GPs and other members of the public sector pension scheme could be paying for mistakes made by the Treasury for ‘decades’, the Public Accounts Committee (PAC) has warned.
But the BMA said members must not be made to pay the bill for the error, which occurred when the Treasury moved members below a certain age to a new pension scheme without offering any transitional protection in 2015.
The Treasury estimates that putting things right following the change, which the Court of Appeal held to be discriminatory in 2018, will cost around £17bn.
The PAC report, published last week (11 June) said that the Treasury ‘should have foreseen the age discrimination issue that gave rise to the 2018 McCloud [Court of Appeal] judgment’, adding that ‘putting things right will take many decades to resolve’.
It added: ‘HM Treasury wants members to pay to put this right – at an estimated cost of £17 billion -despite this being its own mistake’.
The Treasury must now quickly resolve the issues raised in the McCloud judgment to ‘rebuild the trust’ that has been lost, and write to the group of MPs in six months’ time with an update, the PAC said.
The PAC report also noted that a large number of doctors reduced their working hours, opted out of the scheme, or retired early due to tax concerns. It recommended that the Treasury should in future set out the likely impact on employers in advance of rate changes, giving plenty of notice.
It also noted that over 238,000 public sector employees have opted out of their pensions, stating that it is ‘particularly concerning if younger and lower paid employees are more likely to opt out’.
PAC chair Meg Hillier said: ‘The Treasury’s £17bn mistake on pensions reform is a ripple compared to the tsunami of costs to the public purse if Government fails to address the growing number of young people unable to afford to plan for a proper pension.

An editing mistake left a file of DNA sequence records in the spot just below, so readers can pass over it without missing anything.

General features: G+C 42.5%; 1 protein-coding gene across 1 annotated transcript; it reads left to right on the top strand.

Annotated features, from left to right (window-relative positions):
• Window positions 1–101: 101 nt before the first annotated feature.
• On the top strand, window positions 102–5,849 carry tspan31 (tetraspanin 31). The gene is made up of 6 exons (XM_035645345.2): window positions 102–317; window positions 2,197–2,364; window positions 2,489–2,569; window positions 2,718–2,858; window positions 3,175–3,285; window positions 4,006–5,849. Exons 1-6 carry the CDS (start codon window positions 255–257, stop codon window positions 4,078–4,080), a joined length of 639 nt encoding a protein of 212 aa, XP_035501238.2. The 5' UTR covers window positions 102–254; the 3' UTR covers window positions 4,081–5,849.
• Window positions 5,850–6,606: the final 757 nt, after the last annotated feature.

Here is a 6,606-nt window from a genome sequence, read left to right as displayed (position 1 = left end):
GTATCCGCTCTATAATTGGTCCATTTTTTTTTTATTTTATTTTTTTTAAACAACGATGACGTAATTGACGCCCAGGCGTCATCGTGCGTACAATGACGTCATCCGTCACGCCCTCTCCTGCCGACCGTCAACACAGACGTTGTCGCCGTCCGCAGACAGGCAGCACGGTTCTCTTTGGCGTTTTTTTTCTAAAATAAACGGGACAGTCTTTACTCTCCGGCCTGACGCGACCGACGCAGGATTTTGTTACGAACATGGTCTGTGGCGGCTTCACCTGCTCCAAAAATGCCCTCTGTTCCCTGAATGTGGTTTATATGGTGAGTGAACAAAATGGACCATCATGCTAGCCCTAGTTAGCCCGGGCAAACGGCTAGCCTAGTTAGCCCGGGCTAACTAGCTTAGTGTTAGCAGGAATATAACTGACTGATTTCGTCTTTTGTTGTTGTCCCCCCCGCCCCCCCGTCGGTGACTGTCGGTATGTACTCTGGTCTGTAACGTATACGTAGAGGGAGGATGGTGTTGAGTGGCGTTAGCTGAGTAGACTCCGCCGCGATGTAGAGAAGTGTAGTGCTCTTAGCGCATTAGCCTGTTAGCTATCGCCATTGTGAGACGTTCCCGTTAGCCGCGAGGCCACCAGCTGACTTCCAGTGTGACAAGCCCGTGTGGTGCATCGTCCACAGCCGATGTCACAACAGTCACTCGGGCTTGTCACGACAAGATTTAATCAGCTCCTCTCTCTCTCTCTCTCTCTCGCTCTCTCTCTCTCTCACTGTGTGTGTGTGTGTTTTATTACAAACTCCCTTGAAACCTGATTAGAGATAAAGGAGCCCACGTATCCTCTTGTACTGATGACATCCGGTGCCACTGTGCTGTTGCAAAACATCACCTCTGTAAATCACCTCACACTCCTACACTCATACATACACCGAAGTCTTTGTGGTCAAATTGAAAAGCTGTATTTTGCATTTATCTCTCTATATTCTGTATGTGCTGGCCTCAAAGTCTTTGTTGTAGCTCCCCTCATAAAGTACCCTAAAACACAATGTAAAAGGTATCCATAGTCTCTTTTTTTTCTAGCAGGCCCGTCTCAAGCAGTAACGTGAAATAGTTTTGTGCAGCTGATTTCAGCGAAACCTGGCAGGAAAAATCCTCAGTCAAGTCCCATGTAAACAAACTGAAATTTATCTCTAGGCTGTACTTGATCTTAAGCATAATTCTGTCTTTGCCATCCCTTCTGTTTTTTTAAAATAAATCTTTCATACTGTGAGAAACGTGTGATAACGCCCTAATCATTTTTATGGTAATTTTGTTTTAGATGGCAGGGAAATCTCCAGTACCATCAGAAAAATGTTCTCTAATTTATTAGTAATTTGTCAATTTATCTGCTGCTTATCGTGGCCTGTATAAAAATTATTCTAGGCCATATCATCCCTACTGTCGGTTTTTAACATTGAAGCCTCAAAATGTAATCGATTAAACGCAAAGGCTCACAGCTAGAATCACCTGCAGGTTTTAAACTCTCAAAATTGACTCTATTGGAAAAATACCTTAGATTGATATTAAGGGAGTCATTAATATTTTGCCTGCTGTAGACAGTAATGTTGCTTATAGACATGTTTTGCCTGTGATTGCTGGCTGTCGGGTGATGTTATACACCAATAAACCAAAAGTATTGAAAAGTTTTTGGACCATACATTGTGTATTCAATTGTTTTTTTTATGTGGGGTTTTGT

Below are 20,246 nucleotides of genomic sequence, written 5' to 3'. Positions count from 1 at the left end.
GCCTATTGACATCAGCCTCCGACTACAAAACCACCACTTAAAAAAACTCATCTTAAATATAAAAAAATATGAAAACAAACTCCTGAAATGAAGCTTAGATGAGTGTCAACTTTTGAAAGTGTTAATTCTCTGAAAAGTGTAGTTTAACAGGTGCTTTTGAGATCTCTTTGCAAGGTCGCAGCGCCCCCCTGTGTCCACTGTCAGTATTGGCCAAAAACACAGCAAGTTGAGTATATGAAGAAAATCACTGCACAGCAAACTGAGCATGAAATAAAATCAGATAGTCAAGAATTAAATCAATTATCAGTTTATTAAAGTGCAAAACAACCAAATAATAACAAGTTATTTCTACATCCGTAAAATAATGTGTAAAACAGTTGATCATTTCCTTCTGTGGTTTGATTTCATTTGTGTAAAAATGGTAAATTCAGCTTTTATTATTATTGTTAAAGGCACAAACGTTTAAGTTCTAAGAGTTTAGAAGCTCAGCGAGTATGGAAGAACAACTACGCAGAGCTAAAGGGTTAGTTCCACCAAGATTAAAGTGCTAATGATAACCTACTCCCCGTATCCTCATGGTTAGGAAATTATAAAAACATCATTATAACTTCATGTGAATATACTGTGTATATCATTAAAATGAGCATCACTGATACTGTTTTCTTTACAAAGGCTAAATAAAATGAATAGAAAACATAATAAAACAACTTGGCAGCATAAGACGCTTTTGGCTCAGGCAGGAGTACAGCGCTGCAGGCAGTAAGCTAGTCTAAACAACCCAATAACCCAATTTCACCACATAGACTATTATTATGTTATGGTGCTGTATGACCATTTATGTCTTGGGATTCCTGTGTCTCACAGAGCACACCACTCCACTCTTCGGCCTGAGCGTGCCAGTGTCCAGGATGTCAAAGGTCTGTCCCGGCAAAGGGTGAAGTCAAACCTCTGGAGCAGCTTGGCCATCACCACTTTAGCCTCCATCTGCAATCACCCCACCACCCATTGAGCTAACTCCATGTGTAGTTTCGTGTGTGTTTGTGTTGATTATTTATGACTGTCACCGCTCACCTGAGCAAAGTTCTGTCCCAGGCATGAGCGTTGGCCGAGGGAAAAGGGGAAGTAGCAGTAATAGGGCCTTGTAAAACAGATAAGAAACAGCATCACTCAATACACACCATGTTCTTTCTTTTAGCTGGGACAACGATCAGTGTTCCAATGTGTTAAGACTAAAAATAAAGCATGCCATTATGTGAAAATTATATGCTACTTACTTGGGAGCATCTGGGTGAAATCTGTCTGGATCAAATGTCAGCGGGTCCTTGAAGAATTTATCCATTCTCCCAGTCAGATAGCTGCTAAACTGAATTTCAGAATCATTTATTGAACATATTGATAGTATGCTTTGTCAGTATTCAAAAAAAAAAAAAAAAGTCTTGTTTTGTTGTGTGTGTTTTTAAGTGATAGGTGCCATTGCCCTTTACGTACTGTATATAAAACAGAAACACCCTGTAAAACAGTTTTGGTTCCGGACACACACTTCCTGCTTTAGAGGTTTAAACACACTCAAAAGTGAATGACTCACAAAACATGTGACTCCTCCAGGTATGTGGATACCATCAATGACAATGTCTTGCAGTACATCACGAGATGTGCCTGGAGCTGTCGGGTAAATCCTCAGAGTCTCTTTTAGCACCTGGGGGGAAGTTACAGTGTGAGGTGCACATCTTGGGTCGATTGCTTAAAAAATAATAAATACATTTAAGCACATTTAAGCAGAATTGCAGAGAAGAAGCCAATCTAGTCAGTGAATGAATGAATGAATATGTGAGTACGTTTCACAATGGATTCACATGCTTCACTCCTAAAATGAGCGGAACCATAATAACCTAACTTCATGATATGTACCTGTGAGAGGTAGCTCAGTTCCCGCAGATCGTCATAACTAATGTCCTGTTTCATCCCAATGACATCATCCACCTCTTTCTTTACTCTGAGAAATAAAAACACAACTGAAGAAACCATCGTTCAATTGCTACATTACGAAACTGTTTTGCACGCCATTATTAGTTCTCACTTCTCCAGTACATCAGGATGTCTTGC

‘Its lack of curiosity about why nearly a quarter of a million workers are not joining these pension schemes is a concern. Pension planning must be long term; mistakes and poor planning have an impact for decades.
‘Short term cost savings can become long term costs to individuals with lower retirement incomes and the taxpayer who may end up supporting them.’
NHS pension specialist Graham Crossley, from wealth management advisory service Quilter, said a ‘significant number’ of those who benefited from the discrimination are likely to have retired or are retiring shortly, and will not have to pay to fix the problem.
Many members who joined the pension scheme after March 2012 ‘will have nothing to gain from the McCloud ruling’, as they joined too late to have any remedy applied, he added.
Yet, these members ‘could be expected to pay to fix the Government’s mistake’, with no benefit to themselves, he said, adding ‘most would agree that that does not seem fair’.
BMA pensions committee chair Dr Vishal Sharma said it would be ‘completely unacceptable’ if members of the pension scheme are left to foot the bill for the Treasury’s mistake.
He said the BMA ‘strongly opposed’ the pension changes in 2015, and welcomed the Court of Appeal’s decision ruling that younger members had been unlawfully discriminated against.
‘This was a problem entirely of the Government’s making and it is their mistake to fix’, he added.
Last week, Pulse also reported that many GPs could miss out on reclaiming their pension tax charges for 2019/20, with the potential for individual GPs to miss out on ‘thousands or potentially tens of thousands of pounds’.